Temple Solel switched to voluntary dues last June. Synagogue leaders said both membership and annual revenue have increased.
It’s part of a three-year process. The focus last year was on determining its budget, informing members and collecting dues. This year will be about getting members more involved in synagogue life, said Michael Tanenhaus, chair the synagogue’s budget and finance committee.
We “didn’t want it to be all about the money,” said Tanenhaus. “We really wanted to change the conversation about how [members] can engage, and how we can make their membership in our community central to their everyday lives.”
Next year will bring a fine-tuning of the new arrangement.
Greater involvement by congregants has been a common goal among synagogues that switched to voluntary dues, according to the report. It encourages members to invest in their synagogues by volunteering on a committee or helping with an event, not only monetarily.
The voluntary dues model also drives synagogues to increase financial transparency; members have a better idea of what they’re paying for.
“The existing model is no longer really aligning with the values and culture of the synagogue,” said Adina Frydman, executive director of Synergy, a division of the New York federation that advises synagogues on strategy and produced the UJA report.
“The process of asking for a [dues] adjustment becomes all about the money, as opposed to ‘you are a member of this congregation and community.’”
On the whole, Orthodox synagogues are not adopting the model. Frydman and Wertheimer suggested that because Orthodox Jews view prayer as mandatory, the obligation carries over to synagogue membership.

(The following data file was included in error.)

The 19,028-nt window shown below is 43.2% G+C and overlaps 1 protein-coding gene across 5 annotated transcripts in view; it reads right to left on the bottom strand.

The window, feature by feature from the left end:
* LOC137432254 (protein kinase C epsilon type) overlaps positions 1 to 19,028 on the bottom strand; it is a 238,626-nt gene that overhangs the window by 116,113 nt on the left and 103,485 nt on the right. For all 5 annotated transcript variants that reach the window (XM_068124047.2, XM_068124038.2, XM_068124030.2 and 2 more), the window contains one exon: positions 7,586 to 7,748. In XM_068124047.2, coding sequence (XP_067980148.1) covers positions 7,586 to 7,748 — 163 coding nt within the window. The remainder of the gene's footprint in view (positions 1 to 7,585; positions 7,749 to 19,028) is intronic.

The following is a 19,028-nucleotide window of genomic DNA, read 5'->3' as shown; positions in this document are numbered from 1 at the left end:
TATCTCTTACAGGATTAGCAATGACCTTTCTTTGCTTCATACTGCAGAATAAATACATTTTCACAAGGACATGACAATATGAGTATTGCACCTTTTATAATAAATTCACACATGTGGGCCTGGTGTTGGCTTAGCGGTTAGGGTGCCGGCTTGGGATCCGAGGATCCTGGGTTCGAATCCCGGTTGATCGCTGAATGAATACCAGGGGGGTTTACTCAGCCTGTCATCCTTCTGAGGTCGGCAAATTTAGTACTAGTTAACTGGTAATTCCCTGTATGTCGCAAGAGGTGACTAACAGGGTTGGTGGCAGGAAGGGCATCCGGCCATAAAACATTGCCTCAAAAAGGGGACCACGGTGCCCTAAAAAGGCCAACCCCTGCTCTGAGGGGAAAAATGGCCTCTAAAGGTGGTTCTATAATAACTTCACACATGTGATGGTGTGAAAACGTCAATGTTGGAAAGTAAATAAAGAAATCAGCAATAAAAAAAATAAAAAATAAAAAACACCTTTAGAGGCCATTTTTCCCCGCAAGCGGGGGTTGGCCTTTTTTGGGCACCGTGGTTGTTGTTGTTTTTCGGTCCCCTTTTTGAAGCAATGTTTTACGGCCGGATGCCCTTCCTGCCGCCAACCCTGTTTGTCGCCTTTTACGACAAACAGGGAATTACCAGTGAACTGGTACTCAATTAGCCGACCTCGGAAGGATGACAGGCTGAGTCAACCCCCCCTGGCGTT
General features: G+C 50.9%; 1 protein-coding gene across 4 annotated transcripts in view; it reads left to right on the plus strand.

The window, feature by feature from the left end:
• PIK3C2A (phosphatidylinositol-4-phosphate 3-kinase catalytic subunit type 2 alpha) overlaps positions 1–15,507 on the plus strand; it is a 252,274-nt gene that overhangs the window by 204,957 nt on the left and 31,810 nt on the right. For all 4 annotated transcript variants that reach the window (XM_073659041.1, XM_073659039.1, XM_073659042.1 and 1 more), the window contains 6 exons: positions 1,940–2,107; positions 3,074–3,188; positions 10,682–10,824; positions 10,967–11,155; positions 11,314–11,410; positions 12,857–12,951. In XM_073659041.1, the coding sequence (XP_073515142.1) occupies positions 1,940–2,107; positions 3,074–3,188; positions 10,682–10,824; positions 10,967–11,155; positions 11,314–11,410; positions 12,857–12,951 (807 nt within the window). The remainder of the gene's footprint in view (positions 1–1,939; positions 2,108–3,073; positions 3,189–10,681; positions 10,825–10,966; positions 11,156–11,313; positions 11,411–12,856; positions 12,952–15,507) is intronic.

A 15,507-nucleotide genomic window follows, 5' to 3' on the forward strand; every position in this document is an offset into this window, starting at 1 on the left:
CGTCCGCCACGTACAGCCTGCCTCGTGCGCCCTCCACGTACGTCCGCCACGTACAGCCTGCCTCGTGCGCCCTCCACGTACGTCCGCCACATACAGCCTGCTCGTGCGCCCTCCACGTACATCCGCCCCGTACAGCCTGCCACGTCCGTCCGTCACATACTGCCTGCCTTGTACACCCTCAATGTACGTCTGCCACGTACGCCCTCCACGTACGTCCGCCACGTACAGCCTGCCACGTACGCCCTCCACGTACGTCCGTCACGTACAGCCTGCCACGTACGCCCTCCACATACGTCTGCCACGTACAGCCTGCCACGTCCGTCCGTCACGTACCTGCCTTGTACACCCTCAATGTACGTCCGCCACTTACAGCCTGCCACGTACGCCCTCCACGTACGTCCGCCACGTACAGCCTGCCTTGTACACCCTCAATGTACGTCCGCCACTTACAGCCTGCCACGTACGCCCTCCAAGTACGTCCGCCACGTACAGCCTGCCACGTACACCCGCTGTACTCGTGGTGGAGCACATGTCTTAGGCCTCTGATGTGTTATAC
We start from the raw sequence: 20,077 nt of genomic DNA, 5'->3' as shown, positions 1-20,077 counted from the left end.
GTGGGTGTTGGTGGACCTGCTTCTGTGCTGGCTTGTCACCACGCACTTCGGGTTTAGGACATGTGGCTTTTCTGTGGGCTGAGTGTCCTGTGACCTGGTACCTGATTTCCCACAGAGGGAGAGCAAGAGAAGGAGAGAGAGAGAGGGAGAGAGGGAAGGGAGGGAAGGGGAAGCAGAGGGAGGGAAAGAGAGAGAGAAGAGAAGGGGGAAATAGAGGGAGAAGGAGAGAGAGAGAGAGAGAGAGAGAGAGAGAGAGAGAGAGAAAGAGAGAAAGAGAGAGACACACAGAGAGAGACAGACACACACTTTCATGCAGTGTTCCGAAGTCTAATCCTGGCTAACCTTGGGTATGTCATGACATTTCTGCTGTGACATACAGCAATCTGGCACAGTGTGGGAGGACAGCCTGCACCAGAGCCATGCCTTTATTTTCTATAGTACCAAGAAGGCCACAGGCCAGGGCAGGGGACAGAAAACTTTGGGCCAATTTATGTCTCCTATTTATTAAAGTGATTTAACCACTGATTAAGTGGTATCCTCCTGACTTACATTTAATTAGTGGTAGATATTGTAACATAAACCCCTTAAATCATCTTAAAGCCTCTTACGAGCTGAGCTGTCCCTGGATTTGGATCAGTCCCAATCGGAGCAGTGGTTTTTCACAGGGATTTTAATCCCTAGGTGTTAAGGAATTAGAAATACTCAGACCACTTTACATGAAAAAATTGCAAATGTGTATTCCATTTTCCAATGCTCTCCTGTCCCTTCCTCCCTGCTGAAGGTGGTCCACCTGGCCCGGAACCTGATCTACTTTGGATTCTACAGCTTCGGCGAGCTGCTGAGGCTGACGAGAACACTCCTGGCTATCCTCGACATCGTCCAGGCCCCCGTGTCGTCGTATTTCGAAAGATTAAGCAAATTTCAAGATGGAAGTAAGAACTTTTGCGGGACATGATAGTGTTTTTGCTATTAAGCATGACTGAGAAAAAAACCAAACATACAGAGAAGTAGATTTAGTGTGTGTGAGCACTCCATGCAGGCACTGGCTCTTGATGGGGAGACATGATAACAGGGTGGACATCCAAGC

One large Orthodox organization that doesn’t charge dues, however, is Chabad. Its centers worldwide rely on voluntary donations. While that means that the emissaries who run the movement’s outreach efforts spend a significant amount of time fundraising, Chabad spokesman Rabbi Motti Seligson said it also removes a barrier to participation in Jewish life — and forces
Chabad centers to run programs people want.
Columbia Jewish Congregation, in Howard County, voted to switch to voluntary dues last year, and began implementing the system this spring. The Reconstructionist congregation has taken a slightly different approach than Solel and Beth El in a move to avoid the fear of not knowing the amount of dues money that will come in.
By asking members to pledge how much money they intend to give, Co-President Steven Kramer said the congregation will have a heads-up on whether it will be under or over budget. In the first year of voluntary dues, the synagogue looks to be under budget, Kramer said.
However, he anticipates the model will be successful over the long term based on the research he has seen.
Regardless, there is still apprehension about the change.
“The support [from the congregation] was overwhelming, but it was a leap of faith. We’re changing everything we do,” Kramer said. “Because it is still new, we’re nervous about how it is going to work out.” n
Justin Katz is a staff writer for Washington Jewish Week.
Ben Sales writes for Jewish Telegraphic Agency News and Features.